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City Focus 

Lowdown: Dubai

There’s so much more to experience in Dubai than ultra-expensive hotels and exclusive man-made islands, says Sam Lewis


Whether it’s malls with ski slopes and supersized aquariums or man-made islands with the world’s tallest Ferris wheel in the making, Dubai has become one of the world’s most popular destinations for fun in the sun.
Last year, global payments and technology giant Mastercard estimated that it was the fourth-most-popular travel destination receiving 15.27 million international overnight visitors (ahead of New York but behind Bangkok, London and Paris) with the vast majority on vacation.
The emirate aims to become the world’s most visited city, reaching 20 million visitors by 2020 to coincide with its hosting of Expo 2020, and continues to launch innovative new attractions to reach its goal. Last year, it completed the Dubai Opera House, which hosts opera, theater, concerts and sporting events, while next year the skyline will be dominated by Ain Dubai, a giant observation wheel on Bluewaters Island off the coast of Jumeirah Beach.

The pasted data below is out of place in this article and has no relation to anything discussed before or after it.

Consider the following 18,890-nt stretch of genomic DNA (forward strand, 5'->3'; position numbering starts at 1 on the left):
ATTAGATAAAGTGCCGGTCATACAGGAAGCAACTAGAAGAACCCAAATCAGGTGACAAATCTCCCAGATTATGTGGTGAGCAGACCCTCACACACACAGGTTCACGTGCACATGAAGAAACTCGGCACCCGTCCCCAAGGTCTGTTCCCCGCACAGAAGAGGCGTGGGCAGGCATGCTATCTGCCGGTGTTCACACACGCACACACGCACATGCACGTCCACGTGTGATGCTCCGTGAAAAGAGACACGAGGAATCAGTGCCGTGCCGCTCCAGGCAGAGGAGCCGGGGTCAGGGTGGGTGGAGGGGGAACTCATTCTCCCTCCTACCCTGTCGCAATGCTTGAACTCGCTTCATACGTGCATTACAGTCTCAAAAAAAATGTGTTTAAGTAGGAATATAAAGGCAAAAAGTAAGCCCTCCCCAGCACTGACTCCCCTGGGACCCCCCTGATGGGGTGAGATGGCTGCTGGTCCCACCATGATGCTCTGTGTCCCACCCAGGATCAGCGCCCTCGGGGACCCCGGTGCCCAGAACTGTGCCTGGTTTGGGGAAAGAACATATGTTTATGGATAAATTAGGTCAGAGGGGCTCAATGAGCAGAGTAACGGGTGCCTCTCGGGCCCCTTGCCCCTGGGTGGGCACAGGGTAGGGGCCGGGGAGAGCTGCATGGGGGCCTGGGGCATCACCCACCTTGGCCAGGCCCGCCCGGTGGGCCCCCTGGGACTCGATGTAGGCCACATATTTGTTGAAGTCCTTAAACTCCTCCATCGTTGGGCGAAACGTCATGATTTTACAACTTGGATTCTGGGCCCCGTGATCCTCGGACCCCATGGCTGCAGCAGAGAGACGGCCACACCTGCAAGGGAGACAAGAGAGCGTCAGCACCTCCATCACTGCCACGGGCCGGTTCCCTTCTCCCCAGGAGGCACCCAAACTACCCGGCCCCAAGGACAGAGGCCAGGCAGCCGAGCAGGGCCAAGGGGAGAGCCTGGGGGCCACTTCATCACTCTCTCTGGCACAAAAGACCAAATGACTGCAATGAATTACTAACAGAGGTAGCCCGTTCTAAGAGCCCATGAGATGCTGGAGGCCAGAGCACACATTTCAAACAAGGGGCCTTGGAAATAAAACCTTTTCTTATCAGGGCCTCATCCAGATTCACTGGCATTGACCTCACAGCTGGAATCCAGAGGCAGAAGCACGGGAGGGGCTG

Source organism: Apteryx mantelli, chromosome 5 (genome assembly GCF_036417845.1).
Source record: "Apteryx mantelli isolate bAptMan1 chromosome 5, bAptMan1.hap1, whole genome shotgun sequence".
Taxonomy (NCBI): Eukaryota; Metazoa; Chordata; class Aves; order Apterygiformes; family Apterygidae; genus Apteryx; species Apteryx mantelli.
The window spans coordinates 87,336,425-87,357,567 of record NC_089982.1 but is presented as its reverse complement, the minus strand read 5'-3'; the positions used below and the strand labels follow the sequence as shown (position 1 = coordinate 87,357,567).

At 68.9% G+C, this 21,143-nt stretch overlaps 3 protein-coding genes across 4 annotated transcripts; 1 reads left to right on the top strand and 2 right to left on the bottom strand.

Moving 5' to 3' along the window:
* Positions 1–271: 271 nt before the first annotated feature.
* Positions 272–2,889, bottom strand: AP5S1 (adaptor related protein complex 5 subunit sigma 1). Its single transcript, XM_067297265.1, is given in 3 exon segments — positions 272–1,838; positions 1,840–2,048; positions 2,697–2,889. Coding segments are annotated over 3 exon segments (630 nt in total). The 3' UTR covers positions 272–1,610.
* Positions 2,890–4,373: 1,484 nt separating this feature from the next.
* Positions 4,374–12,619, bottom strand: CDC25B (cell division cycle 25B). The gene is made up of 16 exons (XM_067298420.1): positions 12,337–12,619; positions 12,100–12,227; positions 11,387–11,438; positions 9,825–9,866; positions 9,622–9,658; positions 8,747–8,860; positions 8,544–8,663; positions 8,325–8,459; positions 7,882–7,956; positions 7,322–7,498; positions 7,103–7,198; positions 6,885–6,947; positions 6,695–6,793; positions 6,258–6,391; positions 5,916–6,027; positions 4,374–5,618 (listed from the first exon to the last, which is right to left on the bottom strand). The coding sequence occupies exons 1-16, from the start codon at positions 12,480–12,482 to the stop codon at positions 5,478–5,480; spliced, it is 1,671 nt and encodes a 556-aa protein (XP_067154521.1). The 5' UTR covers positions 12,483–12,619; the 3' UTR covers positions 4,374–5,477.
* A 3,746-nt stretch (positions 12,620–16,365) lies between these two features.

While its appeal among families is obvious, the city is also gaining a name for attracting the world’s top chefs and pop stars, from Justin Bieber to Elton John, as well as hosting huge crowd-pulling prestigious sporting events from tennis to golf.


The Dubai Fountain: Make a beeline for the Burj Khalifa Lake early evening to see spectacularly lit dancing columns of water shooting up nearly 500ft into the air. Choreographed to a medley of Arab, world and classical music, and illuminated by 6,600 ‘superlaights’, the attraction is said to be the brightest spot in the Middle East — so incandescent it’s visible from space. It’s free to watch, but best enjoyed from one of the lakeside restaurants. burjkhalifa.ae

Sheikh Mohammed Centre for Cultural Understanding: Anyone looking for an insight into the Emirati way of life will find a brief stop here hugely rewarding. In addition to tours of traditional buildings, there are authentic 90-minute brunches where it’s possible to enjoy local food including the famous dessert, luqaimat (sweet dumplings), and Arabic coffee. Diners can also participate in a Q&A session with guides to find out more about local traditions. cultures.ae